LAWRENCE – A third-year student at the University of Kansas School of Law will receive a grant from the Kansas Farm Bureau Legal Foundation. Lindsay McQuinn is a recipient of the foundation’s Rural Law Practice Grant.
This grant is awarded to law students who intend to practice in rural communities after graduation, bringing legal information and advocacy to those with limited access to resources. A maximum of three students each year can win the $16,500 grant.
“Serving rural communities is important to me because you get to see the impact you’re making on people and seeing that difference,” McQuinn said. “There’s more of an opportunity to get plugged into the community when it’s smaller. I think it’s important to see the different types of cultures and lifestyles and to really see that family and community vibe.”
McQuinn will join Hampton & Royce L.C. in Salina after graduating in May.
“They are already really connected with the community,” McQuinn said. “Working for a firm like that opens up more opportunities to really give back and get more connected with the community.”
McQuinn is no stranger to rural Kansas. Her father grew up in a small community in Missouri, and McQuinn visited her family’s farm as a child.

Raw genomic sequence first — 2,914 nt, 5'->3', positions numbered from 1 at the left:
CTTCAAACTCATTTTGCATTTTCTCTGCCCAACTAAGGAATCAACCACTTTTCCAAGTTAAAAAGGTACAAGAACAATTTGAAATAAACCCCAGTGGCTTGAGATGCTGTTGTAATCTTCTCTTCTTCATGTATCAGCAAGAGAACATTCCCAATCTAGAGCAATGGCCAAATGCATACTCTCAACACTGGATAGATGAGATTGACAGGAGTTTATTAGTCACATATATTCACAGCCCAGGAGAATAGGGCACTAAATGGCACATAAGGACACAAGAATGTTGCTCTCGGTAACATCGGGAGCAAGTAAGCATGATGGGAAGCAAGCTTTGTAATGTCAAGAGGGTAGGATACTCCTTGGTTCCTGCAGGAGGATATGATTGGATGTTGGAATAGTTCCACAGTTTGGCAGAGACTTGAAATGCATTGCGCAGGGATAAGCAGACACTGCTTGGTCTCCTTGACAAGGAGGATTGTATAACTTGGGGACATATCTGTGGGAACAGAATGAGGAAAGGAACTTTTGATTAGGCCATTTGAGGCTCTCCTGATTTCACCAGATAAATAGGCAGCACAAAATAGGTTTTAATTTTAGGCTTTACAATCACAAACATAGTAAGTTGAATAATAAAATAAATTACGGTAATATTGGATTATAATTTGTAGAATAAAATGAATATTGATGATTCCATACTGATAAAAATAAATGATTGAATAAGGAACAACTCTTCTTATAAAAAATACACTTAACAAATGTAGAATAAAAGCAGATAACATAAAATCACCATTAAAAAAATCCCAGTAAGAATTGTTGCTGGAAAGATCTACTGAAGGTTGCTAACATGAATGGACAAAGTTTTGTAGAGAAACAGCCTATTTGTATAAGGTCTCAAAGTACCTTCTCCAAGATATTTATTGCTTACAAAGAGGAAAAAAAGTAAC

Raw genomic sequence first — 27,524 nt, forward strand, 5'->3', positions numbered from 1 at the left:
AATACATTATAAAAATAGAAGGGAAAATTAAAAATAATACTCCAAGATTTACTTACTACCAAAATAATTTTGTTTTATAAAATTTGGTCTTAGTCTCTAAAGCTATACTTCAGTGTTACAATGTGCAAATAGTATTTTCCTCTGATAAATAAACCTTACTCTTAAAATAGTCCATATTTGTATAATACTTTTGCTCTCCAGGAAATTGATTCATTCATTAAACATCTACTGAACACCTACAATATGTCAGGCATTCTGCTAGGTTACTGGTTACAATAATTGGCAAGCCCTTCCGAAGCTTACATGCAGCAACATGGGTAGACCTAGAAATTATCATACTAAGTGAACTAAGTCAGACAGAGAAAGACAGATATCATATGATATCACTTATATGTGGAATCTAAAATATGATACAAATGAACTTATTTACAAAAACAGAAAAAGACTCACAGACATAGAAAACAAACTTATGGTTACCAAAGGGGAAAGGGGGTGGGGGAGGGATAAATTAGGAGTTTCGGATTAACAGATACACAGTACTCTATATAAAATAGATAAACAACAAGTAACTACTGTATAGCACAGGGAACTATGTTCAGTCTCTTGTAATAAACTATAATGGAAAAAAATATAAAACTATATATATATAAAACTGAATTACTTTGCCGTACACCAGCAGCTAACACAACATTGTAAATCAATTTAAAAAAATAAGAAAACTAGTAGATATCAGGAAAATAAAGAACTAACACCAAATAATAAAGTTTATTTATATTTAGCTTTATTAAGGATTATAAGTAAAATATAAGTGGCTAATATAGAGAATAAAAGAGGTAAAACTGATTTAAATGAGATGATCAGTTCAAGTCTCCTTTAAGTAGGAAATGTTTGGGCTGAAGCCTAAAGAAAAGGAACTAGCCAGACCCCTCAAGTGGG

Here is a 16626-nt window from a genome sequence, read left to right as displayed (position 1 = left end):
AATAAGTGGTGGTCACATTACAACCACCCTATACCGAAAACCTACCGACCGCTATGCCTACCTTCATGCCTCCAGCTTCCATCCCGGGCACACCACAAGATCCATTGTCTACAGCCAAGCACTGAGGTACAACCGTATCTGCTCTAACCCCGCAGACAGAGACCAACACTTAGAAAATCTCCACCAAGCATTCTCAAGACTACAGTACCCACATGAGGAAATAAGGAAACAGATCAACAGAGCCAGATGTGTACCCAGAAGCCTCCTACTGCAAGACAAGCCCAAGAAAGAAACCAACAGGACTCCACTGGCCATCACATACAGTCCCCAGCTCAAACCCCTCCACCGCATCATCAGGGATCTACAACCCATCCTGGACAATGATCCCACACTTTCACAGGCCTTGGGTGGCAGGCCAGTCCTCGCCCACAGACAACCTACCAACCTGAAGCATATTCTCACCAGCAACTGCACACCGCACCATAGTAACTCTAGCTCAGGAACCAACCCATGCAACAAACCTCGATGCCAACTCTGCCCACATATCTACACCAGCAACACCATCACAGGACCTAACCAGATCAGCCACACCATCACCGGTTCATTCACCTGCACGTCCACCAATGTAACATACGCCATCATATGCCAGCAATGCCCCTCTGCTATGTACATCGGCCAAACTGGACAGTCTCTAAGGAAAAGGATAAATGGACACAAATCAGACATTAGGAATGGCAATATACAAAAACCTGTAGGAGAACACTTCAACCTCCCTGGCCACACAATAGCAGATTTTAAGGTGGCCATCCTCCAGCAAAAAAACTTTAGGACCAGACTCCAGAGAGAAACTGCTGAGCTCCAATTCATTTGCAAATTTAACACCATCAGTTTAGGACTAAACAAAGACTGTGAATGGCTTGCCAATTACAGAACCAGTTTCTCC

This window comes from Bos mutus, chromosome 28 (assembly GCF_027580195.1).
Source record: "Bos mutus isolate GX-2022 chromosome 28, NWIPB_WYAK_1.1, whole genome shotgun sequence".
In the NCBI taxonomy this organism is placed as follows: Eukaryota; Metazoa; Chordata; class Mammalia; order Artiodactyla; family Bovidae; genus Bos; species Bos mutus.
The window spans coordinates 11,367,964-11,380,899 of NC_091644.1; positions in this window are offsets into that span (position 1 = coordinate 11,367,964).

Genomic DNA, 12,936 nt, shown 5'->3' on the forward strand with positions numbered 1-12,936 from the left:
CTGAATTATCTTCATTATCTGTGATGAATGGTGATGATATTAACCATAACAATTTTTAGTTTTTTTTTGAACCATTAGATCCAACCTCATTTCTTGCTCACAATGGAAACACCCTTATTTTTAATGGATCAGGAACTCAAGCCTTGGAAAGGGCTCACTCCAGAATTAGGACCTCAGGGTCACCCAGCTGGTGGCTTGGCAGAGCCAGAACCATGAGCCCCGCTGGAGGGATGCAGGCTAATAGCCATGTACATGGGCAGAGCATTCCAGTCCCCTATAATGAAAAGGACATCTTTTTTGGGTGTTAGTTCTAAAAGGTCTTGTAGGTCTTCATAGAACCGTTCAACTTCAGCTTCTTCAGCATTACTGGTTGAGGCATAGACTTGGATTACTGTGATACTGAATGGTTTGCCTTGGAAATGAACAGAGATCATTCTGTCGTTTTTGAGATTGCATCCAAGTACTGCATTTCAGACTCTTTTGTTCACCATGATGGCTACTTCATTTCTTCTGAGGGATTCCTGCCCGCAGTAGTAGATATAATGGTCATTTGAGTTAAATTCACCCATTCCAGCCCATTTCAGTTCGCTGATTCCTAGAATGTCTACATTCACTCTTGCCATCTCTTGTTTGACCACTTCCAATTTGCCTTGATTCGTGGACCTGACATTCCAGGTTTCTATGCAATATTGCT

“At first, I wasn’t sure I could see myself in that small of a town, but when I visited Salina, I just fell in love with the place,” McQuinn said. “It’s smaller than a big city and you get to see people you know every day and develop more of a connection to people.”
“The Kansas Farm Bureau Legal Foundation is making a real impact with its Rural Law Practice Grants. They are meaningful ways to support both new lawyers and rural communities,” said Stacey Blakeman, assistant dean of career services at KU Law.
This grant will give students like McQuinn the opportunity to get more involved and give back financially or timewise more than they would have been able to without this grant.
“I may be able to stay at a smaller firm in a smaller community when I otherwise financially wouldn’t be able to. It’s opening up a lot more doors than it would without it,” McQuinn said.